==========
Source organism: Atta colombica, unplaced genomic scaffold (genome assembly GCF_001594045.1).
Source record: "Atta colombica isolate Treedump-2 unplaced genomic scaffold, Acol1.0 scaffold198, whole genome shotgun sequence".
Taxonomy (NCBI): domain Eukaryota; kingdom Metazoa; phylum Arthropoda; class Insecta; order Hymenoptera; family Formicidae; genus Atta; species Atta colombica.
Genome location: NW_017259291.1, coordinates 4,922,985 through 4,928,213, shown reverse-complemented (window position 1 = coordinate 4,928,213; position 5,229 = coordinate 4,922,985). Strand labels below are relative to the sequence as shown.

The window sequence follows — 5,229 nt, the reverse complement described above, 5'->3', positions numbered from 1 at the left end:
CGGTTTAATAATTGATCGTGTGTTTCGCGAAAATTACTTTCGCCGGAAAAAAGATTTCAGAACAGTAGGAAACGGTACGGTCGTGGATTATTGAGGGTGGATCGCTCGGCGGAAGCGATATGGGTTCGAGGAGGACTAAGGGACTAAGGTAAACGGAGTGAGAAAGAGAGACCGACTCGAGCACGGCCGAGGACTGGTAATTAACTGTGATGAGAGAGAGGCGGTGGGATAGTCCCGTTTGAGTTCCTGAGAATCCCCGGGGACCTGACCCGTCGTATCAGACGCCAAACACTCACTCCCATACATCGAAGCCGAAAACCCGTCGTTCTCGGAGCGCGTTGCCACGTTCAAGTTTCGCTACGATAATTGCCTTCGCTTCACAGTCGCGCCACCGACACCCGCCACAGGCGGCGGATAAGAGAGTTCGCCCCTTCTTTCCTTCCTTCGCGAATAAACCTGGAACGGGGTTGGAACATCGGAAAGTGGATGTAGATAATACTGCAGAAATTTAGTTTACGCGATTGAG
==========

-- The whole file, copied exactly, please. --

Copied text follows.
Source organism: Atta colombica, unplaced genomic scaffold (genome assembly GCF_001594045.1).
Source record: "Atta colombica isolate Treedump-2 unplaced genomic scaffold, Acol1.0 scaffold198, whole genome shotgun sequence".
Taxonomy (NCBI): domain Eukaryota; kingdom Metazoa; phylum Arthropoda; class Insecta; order Hymenoptera; family Formicidae; genus Atta; species Atta colombica.
Genome location: NW_017259291.1, coordinates 4,922,985 through 4,928,213, shown reverse-complemented (window position 1 = coordinate 4,928,213; position 5,229 = coordinate 4,922,985). Strand labels below are relative to the sequence as shown.

The window sequence follows — 5,229 nt, the reverse complement described above, 5'->3', positions numbered from 1 at the left end:
CGGTTTAATAATTGATCGTGTGTTTCGCGAAAATTACTTTCGCCGGAAAAAAGATTTCAGAACAGTAGGAAACGGTACGGTCGTGGATTATTGAGGGTGGATCGCTCGGCGGAAGCGATATGGGTTCGAGGAGGACTAAGGGACTAAGGTAAACGGAGTGAGAAAGAGAGACCGACTCGAGCACGGCCGAGGACTGGTAATTAACTGTGATGAGAGAGAGGCGGTGGGATAGTCCCGTTTGAGTTCCTGAGAATCCCCGGGGACCTGACCCGTCGTATCAGACGCCAAACACTCACTCCCATACATCGAAGCCGAAAACCCGTCGTTCTCGGAGCGCGTTGCCACGTTCAAGTTTCGCTACGATAATTGCCTTCGCTTCACAGTCGCGCCACCGACACCCGCCACAGGCGGCGGATAAGAGAGTTCGCCCCTTCTTTCCTTCCTTCGCGAATAAACCTGGAACGGGGTTGGAACATCGGAAAGTGGATGTAGATAATACTGCAGAAATTTAGTTTACGCGATTGAG